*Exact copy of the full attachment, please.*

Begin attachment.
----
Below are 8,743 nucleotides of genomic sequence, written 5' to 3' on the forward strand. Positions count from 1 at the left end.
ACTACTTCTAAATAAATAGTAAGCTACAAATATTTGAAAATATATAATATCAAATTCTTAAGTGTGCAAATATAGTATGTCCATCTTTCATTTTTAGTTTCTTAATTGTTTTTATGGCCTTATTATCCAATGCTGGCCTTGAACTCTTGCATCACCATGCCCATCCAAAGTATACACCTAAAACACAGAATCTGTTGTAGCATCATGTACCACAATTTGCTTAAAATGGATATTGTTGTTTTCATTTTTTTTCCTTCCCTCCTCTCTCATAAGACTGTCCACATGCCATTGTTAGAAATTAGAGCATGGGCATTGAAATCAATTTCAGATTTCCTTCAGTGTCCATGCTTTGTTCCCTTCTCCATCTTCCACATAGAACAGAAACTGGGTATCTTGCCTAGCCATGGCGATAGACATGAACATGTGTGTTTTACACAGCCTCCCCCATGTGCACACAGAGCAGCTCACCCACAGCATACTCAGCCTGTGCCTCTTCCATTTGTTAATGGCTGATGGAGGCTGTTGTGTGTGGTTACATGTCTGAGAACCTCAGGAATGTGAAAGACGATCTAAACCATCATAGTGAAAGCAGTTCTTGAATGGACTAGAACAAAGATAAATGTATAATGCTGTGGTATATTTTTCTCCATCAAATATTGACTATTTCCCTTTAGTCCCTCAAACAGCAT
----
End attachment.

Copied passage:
Below are 8,743 nucleotides of genomic sequence, written 5' to 3' on the forward strand. Positions count from 1 at the left end.
ACTACTTCTAAATAAATAGTAAGCTACAAATATTTGAAAATATATAATATCAAATTCTTAAGTGTGCAAATATAGTATGTCCATCTTTCATTTTTAGTTTCTTAATTGTTTTTATGGCCTTATTATCCAATGCTGGCCTTGAACTCTTGCATCACCATGCCCATCCAAAGTATACACCTAAAACACAGAATCTGTTGTAGCATCATGTACCACAATTTGCTTAAAATGGATATTGTTGTTTTCATTTTTTTTCCTTCCCTCCTCTCTCATAAGACTGTCCACATGCCATTGTTAGAAATTAGAGCATGGGCATTGAAATCAATTTCAGATTTCCTTCAGTGTCCATGCTTTGTTCCCTTCTCCATCTTCCACATAGAACAGAAACTGGGTATCTTGCCTAGCCATGGCGATAGACATGAACATGTGTGTTTTACACAGCCTCCCCCATGTGCACACAGAGCAGCTCACCCACAGCATACTCAGCCTGTGCCTCTTCCATTTGTTAATGGCTGATGGAGGCTGTTGTGTGTGGTTACATGTCTGAGAACCTCAGGAATGTGAAAGACGATCTAAACCATCATAGTGAAAGCAGTTCTTGAATGGACTAGAACAAAGATAAATGTATAATGCTGTGGTATATTTTTCTCCATCAAATATTGACTATTTCCCTTTAGTCCCTCAAACAGCAT